Give a man a meal, feed him for a day. Teach him how to cook ... you can guess the rest
Supper clubs have never been more popular across the UK, and now a supper club with a social conscience has hit London.
The enterprise, which works with people who are at risk of or have experienced homelessness, has launched a pop-up diner where all meals are prepped and cooked by a team of trainee chefs.
Beyond Food Foundation is headed up by chef Simon Boyle and teaches vulnerable people about food and the art of cooking to help them gain meaningful employment. So far, they've trained more than 76 students in their kitchens.
The most recent trainees put their skills to the test in the kitchen with a dinner party for 50 people – and we went along.
The event was hosted in the Brigade restaurant space in London Bridge and was masterminded by two chefs from Etch Restaurant in Sussex; the winner of MasterChef: The Professionals 2013 Steven Edwards, and his business partner, Josh Stanzl.
The lads showed how they add their flair for humour into their local and sustainable menu that was especially created for the evening, with an amuse-bouche of a rich Jersey Royals and truffle oil velouté covering ‘Maccy D lettuce’ – yes, that sauce covering the greenage normally found in the middle of a Big Mac.
The clash of fine dining and fast food worked surprisingly well, and was fantastic scooped up with their signature Marmite rolls (“for that umami taste,” they told us) with seaweed butter.
Back in the kitchen and the group of four apprentices were working hard to ensure the service went smoothly and the dishes not only tasted great but looked stunning, too. A starter of salt-and-sugar-cured salmon was bronzed to perfection with a blowtorch and served up with asparagus, pickled broad beans and little dots of a creamy goats' cheese.
Moving on to the main and it was a celebration of pork and broccoli. A little, plump piece of fillet was paired with a 16-hour slow-cooked slice of belly, which was packed full of flavour and inventively served with a chargrilled stalk of broccoli.
Apprentice Mel Borges was in charge of the first of the two dessert courses, which was basil panna cotta with poached peach and yogurt sorbet, all served up in a cute little jam jar. “Tonight is the biggest event we've done so far," she said. "It makes me a little bit nervous as it's so many people, but it's good to be working in the kitchen.”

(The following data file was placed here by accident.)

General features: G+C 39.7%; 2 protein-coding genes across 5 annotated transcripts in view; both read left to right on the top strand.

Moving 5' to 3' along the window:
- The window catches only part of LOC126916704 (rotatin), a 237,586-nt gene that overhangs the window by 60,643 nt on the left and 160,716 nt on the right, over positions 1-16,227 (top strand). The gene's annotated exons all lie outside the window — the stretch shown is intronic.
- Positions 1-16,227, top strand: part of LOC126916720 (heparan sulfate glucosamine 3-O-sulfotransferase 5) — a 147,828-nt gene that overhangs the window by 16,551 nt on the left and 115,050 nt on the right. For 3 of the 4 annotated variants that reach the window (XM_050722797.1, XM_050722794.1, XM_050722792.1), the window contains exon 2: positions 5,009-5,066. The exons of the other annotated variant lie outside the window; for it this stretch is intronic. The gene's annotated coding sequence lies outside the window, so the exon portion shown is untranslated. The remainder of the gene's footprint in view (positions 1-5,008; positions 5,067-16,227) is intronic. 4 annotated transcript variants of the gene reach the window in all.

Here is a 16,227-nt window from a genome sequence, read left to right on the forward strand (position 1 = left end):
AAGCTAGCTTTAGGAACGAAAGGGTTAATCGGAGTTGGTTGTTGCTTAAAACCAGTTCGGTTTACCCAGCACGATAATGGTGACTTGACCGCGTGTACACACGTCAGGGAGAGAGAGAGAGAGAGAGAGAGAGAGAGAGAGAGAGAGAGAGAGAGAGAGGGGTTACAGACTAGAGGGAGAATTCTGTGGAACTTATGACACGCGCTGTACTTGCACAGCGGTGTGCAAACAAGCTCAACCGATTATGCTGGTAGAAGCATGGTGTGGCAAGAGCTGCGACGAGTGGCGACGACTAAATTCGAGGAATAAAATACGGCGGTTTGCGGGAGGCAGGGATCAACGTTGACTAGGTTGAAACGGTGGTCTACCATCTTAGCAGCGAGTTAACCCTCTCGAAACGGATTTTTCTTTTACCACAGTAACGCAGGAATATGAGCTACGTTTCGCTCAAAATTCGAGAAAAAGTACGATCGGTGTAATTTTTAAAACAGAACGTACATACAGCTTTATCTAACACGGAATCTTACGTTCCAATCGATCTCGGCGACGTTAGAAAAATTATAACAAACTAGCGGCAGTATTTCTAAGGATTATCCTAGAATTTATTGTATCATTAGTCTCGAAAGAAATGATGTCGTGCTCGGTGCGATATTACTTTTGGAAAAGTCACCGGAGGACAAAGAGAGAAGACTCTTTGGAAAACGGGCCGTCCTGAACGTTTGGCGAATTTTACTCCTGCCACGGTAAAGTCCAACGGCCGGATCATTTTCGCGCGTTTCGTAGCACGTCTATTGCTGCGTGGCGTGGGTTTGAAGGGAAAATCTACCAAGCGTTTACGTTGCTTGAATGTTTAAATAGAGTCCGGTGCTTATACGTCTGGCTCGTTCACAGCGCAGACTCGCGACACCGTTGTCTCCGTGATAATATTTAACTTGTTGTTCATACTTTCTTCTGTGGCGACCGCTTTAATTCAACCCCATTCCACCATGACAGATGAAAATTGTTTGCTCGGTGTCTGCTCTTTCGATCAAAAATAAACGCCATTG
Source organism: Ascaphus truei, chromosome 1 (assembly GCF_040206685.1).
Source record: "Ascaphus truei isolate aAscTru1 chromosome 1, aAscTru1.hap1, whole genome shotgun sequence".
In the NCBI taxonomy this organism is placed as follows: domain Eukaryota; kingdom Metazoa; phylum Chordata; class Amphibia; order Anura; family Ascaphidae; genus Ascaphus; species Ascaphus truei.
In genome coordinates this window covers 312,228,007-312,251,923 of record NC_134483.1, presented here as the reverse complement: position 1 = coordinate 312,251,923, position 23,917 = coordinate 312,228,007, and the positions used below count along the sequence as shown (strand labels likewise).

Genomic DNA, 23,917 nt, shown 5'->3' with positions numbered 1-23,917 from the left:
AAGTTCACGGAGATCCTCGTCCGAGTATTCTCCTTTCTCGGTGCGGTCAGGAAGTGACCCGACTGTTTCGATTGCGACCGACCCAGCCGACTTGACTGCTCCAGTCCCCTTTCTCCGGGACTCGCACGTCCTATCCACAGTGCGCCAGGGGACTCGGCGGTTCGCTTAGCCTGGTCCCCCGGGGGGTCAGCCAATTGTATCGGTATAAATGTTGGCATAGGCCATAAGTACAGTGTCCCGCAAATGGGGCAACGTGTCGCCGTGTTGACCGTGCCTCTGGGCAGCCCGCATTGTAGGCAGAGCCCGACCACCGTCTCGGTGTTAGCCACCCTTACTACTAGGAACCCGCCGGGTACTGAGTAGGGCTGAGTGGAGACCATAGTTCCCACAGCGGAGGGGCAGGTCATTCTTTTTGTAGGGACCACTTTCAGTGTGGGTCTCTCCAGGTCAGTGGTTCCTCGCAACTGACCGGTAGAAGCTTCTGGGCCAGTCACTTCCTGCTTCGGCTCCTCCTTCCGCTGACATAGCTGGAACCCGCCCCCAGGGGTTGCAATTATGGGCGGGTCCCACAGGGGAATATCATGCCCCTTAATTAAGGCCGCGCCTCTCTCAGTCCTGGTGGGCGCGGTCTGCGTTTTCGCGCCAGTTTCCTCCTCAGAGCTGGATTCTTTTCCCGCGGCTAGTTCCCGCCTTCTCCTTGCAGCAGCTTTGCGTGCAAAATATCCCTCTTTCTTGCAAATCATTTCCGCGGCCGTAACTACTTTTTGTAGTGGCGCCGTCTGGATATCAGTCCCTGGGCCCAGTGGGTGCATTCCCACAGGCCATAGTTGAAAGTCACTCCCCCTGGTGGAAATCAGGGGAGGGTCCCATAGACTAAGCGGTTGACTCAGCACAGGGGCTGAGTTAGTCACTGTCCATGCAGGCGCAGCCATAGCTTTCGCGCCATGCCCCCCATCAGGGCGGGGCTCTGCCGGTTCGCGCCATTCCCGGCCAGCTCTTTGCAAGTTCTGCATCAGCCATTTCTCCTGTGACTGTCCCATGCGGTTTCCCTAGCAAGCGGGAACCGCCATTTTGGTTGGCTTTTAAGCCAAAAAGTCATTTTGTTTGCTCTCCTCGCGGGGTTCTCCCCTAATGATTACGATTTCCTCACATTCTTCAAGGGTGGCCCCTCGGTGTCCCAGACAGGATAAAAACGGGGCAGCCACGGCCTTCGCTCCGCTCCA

Mel had been studying nutrition at St Mary's University, Twickenham, last year but was forced to drop out and she later lost her flat, becoming homeless. She heard about an apprenticeship opportunity at Beyond Food Foundation via her case worker at St Mungo's, a homeless support charity. She's been working with the foundation since January 2015.
She said: “In the beginning, you learn simple things about food and how to cook it, how to use knives, how to cut meat. Then we were coming in every day and cooking. We've been at Brigade since March and change positions in the kitchen every six weeks, so I've learned pastry, fish and now I'm working in the larder section, looking after the preparation and storage of cold ingredients."
“I was really bad at desserts when I started, but not now. I can say I'm really good – I can even make marshmallows and I didn't realise that was something you could make!”
The second dessert course was one of the highlights of the meal: a plate of a strawberry dreams. A scoop of fruit-flavoured parfait was rolled in tangy dehydrated strawberry powder and paired with a ball of sherbet strawberry sorbet topped off with little cubes of elderflower jelly and mini meringues – the sweetest way to finish off the dinner.
At the end of the evening Mel explained how the training had given her the confidence to pursue a career with food again. “They've helped me so much and I'd definitely recommend it to other people going through a similar experience to the one I went through," she says.
“I'd love to combine the kitchen skills I've learned here with my nutrition studies and to teach people how to eat healthy, delicious meal. Food doesn't have to be expensive – it'll be about education, too. I've now finished my exams at university and I have a flat again – it feels like I'm finally putting my life back together.”